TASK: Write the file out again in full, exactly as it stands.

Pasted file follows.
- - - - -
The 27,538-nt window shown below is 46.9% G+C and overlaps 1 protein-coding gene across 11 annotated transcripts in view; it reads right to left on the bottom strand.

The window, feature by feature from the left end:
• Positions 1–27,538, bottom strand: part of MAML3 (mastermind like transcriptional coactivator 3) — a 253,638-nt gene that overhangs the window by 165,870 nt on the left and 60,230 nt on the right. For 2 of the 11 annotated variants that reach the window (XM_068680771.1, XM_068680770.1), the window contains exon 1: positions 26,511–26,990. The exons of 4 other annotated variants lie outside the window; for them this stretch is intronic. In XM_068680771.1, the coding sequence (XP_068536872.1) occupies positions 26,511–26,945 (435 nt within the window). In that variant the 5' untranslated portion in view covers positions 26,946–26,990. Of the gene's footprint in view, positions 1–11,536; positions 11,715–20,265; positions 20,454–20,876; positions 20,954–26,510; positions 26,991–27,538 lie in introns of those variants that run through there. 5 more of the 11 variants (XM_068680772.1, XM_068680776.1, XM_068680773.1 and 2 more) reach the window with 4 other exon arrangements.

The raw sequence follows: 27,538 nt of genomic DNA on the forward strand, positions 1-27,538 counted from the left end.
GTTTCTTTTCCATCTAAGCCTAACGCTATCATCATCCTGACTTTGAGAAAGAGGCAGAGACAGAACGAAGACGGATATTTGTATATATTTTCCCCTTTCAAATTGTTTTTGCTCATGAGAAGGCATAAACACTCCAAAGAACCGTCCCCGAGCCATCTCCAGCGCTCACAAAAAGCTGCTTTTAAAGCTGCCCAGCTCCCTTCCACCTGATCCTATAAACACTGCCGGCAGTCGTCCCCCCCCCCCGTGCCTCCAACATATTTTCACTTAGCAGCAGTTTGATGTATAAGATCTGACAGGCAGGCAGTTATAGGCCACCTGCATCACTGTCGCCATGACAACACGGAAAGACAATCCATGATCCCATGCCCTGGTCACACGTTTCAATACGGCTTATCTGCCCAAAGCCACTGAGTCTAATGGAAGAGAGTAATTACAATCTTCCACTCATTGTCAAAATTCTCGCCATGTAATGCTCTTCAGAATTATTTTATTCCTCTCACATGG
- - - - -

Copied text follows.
The 27,538-nt window shown below is 46.9% G+C and overlaps 1 protein-coding gene across 11 annotated transcripts in view; it reads right to left on the bottom strand.

The window, feature by feature from the left end:
• Positions 1–27,538, bottom strand: part of MAML3 (mastermind like transcriptional coactivator 3) — a 253,638-nt gene that overhangs the window by 165,870 nt on the left and 60,230 nt on the right. For 2 of the 11 annotated variants that reach the window (XM_068680771.1, XM_068680770.1), the window contains exon 1: positions 26,511–26,990. The exons of 4 other annotated variants lie outside the window; for them this stretch is intronic. In XM_068680771.1, the coding sequence (XP_068536872.1) occupies positions 26,511–26,945 (435 nt within the window). In that variant the 5' untranslated portion in view covers positions 26,946–26,990. Of the gene's footprint in view, positions 1–11,536; positions 11,715–20,265; positions 20,454–20,876; positions 20,954–26,510; positions 26,991–27,538 lie in introns of those variants that run through there. 5 more of the 11 variants (XM_068680772.1, XM_068680776.1, XM_068680773.1 and 2 more) reach the window with 4 other exon arrangements.

The raw sequence follows: 27,538 nt of genomic DNA on the forward strand, positions 1-27,538 counted from the left end.
GTTTCTTTTCCATCTAAGCCTAACGCTATCATCATCCTGACTTTGAGAAAGAGGCAGAGACAGAACGAAGACGGATATTTGTATATATTTTCCCCTTTCAAATTGTTTTTGCTCATGAGAAGGCATAAACACTCCAAAGAACCGTCCCCGAGCCATCTCCAGCGCTCACAAAAAGCTGCTTTTAAAGCTGCCCAGCTCCCTTCCACCTGATCCTATAAACACTGCCGGCAGTCGTCCCCCCCCCCCGTGCCTCCAACATATTTTCACTTAGCAGCAGTTTGATGTATAAGATCTGACAGGCAGGCAGTTATAGGCCACCTGCATCACTGTCGCCATGACAACACGGAAAGACAATCCATGATCCCATGCCCTGGTCACACGTTTCAATACGGCTTATCTGCCCAAAGCCACTGAGTCTAATGGAAGAGAGTAATTACAATCTTCCACTCATTGTCAAAATTCTCGCCATGTAATGCTCTTCAGAATTATTTTATTCCTCTCACATGG